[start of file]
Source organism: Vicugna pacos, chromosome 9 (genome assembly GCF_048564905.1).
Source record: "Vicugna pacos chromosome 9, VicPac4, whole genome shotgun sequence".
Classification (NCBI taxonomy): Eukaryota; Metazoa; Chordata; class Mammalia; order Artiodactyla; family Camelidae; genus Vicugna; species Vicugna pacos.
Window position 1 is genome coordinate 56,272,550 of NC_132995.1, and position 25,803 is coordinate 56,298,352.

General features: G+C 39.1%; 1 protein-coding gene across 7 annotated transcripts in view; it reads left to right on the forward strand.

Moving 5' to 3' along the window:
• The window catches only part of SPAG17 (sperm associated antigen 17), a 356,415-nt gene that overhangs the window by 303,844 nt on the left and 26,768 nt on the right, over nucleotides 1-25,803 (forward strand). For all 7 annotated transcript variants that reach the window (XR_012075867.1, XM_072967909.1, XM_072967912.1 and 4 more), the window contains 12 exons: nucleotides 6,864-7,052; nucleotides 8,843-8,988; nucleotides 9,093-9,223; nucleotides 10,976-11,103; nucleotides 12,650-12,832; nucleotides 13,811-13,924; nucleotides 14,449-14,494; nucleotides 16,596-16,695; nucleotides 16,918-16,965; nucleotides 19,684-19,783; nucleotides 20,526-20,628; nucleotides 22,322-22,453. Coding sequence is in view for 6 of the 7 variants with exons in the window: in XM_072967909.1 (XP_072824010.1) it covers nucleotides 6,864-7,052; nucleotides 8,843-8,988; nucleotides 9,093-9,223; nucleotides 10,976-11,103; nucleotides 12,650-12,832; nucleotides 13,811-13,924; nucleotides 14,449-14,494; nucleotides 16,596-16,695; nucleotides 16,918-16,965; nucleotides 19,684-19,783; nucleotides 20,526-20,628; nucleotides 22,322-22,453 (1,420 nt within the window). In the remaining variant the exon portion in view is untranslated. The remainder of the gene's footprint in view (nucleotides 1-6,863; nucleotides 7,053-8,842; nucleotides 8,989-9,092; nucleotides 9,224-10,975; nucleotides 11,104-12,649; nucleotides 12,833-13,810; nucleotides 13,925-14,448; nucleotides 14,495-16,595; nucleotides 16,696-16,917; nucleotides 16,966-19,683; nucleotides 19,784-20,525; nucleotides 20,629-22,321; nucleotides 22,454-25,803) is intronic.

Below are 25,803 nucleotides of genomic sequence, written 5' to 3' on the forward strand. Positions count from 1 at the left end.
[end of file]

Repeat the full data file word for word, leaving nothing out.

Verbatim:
Source organism: Vicugna pacos, chromosome 9 (genome assembly GCF_048564905.1).
Source record: "Vicugna pacos chromosome 9, VicPac4, whole genome shotgun sequence".
Classification (NCBI taxonomy): Eukaryota; Metazoa; Chordata; class Mammalia; order Artiodactyla; family Camelidae; genus Vicugna; species Vicugna pacos.
Window position 1 is genome coordinate 56,272,550 of NC_132995.1, and position 25,803 is coordinate 56,298,352.

General features: G+C 39.1%; 1 protein-coding gene across 7 annotated transcripts in view; it reads left to right on the forward strand.

Moving 5' to 3' along the window:
• The window catches only part of SPAG17 (sperm associated antigen 17), a 356,415-nt gene that overhangs the window by 303,844 nt on the left and 26,768 nt on the right, over nucleotides 1-25,803 (forward strand). For all 7 annotated transcript variants that reach the window (XR_012075867.1, XM_072967909.1, XM_072967912.1 and 4 more), the window contains 12 exons: nucleotides 6,864-7,052; nucleotides 8,843-8,988; nucleotides 9,093-9,223; nucleotides 10,976-11,103; nucleotides 12,650-12,832; nucleotides 13,811-13,924; nucleotides 14,449-14,494; nucleotides 16,596-16,695; nucleotides 16,918-16,965; nucleotides 19,684-19,783; nucleotides 20,526-20,628; nucleotides 22,322-22,453. Coding sequence is in view for 6 of the 7 variants with exons in the window: in XM_072967909.1 (XP_072824010.1) it covers nucleotides 6,864-7,052; nucleotides 8,843-8,988; nucleotides 9,093-9,223; nucleotides 10,976-11,103; nucleotides 12,650-12,832; nucleotides 13,811-13,924; nucleotides 14,449-14,494; nucleotides 16,596-16,695; nucleotides 16,918-16,965; nucleotides 19,684-19,783; nucleotides 20,526-20,628; nucleotides 22,322-22,453 (1,420 nt within the window). In the remaining variant the exon portion in view is untranslated. The remainder of the gene's footprint in view (nucleotides 1-6,863; nucleotides 7,053-8,842; nucleotides 8,989-9,092; nucleotides 9,224-10,975; nucleotides 11,104-12,649; nucleotides 12,833-13,810; nucleotides 13,925-14,448; nucleotides 14,495-16,595; nucleotides 16,696-16,917; nucleotides 16,966-19,683; nucleotides 19,784-20,525; nucleotides 20,629-22,321; nucleotides 22,454-25,803) is intronic.

Below are 25,803 nucleotides of genomic sequence, written 5' to 3' on the forward strand. Positions count from 1 at the left end.